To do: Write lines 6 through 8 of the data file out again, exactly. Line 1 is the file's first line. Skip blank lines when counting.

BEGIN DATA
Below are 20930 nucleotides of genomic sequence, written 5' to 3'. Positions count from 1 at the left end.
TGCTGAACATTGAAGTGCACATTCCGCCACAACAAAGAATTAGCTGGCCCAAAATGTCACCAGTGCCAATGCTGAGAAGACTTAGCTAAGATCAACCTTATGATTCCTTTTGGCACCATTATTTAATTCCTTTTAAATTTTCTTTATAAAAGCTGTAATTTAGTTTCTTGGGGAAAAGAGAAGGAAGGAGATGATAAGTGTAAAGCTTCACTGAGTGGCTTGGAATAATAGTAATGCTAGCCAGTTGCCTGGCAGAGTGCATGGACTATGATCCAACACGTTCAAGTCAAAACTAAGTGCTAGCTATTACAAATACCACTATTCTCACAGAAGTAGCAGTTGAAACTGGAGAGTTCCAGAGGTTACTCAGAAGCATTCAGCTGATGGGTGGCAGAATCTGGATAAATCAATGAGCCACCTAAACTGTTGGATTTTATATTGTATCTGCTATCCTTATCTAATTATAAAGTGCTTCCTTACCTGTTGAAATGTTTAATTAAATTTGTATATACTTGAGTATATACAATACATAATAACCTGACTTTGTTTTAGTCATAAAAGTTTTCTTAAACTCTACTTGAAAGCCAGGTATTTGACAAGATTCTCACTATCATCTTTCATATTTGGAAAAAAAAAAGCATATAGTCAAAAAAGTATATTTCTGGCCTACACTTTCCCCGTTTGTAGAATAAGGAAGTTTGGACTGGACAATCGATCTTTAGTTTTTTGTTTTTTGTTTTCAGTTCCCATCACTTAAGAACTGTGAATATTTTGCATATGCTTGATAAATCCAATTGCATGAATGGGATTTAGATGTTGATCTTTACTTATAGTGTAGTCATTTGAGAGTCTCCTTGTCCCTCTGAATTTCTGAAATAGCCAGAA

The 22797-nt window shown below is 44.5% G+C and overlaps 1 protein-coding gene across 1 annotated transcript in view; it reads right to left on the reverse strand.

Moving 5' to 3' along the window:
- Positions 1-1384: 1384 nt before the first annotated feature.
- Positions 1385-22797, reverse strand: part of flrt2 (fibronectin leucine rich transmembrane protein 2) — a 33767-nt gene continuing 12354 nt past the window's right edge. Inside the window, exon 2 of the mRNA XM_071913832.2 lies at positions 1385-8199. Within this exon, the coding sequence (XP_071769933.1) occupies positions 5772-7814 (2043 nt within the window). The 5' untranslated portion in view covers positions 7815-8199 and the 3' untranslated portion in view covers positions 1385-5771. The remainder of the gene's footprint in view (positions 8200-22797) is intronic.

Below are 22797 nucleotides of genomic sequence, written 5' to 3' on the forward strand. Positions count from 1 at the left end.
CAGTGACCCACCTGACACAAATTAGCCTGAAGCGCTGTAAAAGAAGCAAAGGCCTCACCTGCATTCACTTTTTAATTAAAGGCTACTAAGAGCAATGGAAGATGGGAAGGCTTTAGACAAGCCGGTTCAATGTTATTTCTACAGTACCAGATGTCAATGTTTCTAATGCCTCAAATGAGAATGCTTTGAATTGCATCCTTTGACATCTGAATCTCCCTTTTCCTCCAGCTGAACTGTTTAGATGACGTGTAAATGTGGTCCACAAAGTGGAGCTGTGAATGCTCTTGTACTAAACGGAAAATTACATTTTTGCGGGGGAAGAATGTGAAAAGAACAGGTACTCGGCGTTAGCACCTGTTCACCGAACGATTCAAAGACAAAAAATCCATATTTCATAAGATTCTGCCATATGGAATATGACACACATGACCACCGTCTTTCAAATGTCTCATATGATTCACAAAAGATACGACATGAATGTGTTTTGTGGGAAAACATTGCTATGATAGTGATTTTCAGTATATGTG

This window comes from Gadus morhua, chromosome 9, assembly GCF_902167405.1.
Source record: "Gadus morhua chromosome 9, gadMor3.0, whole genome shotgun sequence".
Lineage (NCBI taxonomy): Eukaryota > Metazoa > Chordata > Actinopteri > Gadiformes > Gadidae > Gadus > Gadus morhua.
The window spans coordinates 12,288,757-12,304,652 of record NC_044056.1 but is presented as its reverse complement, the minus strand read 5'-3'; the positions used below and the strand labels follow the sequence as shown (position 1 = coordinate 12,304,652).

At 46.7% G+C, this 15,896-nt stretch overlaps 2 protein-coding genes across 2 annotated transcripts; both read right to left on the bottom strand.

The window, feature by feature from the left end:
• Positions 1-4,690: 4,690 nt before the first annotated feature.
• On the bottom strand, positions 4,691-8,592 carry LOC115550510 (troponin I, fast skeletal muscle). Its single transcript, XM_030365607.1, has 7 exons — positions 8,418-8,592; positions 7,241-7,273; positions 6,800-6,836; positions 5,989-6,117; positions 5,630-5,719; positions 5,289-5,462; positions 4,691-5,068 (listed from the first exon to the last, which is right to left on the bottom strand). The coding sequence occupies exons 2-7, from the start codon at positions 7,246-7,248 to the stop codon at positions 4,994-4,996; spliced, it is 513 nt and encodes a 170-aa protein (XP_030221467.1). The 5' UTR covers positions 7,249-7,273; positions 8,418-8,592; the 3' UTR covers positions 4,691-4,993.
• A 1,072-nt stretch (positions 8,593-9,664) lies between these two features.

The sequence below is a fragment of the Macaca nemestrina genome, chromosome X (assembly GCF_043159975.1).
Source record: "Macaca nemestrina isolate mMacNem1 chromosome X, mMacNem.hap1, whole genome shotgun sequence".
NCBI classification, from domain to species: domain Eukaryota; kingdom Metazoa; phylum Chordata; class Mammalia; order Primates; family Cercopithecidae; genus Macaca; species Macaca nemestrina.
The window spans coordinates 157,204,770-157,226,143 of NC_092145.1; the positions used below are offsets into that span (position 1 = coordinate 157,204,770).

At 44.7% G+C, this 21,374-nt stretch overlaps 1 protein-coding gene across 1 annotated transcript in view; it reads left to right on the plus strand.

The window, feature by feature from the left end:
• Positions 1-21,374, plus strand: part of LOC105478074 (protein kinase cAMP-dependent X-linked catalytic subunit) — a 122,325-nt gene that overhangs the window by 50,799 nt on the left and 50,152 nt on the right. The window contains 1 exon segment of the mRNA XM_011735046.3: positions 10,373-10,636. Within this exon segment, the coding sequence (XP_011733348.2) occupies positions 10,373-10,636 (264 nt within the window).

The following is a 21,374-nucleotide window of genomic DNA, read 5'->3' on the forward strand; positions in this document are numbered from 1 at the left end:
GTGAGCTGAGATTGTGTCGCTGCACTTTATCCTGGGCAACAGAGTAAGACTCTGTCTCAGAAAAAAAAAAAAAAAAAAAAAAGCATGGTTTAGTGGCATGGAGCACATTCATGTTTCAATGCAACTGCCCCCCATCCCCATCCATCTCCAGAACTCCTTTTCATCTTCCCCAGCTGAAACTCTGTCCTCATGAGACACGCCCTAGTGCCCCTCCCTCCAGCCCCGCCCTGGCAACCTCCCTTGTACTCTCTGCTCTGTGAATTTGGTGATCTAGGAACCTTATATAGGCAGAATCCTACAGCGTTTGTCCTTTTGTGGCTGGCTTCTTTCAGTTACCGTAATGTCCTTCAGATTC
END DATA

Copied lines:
- Positions 1385-22797, reverse strand: part of flrt2 (fibronectin leucine rich transmembrane protein 2) — a 33767-nt gene continuing 12354 nt past the window's right edge. Inside the window, exon 2 of the mRNA XM_071913832.2 lies at positions 1385-8199. Within this exon, the coding sequence (XP_071769933.1) occupies positions 5772-7814 (2043 nt within the window). The 5' untranslated portion in view covers positions 7815-8199 and the 3' untranslated portion in view covers positions 1385-5771. The remainder of the gene's footprint in view (positions 8200-22797) is intronic.

Below are 22797 nucleotides of genomic sequence, written 5' to 3' on the forward strand. Positions count from 1 at the left end.
CAGTGACCCACCTGACACAAATTAGCCTGAAGCGCTGTAAAAGAAGCAAAGGCCTCACCTGCATTCACTTTTTAATTAAAGGCTACTAAGAGCAATGGAAGATGGGAAGGCTTTAGACAAGCCGGTTCAATGTTATTTCTACAGTACCAGATGTCAATGTTTCTAATGCCTCAAATGAGAATGCTTTGAATTGCATCCTTTGACATCTGAATCTCCCTTTTCCTCCAGCTGAACTGTTTAGATGACGTGTAAATGTGGTCCACAAAGTGGAGCTGTGAATGCTCTTGTACTAAACGGAAAATTACATTTTTGCGGGGGAAGAATGTGAAAAGAACAGGTACTCGGCGTTAGCACCTGTTCACCGAACGATTCAAAGACAAAAAATCCATATTTCATAAGATTCTGCCATATGGAATATGACACACATGACCACCGTCTTTCAAATGTCTCATATGATTCACAAAAGATACGACATGAATGTGTTTTGTGGGAAAACATTGCTATGATAGTGATTTTCAGTATATGTG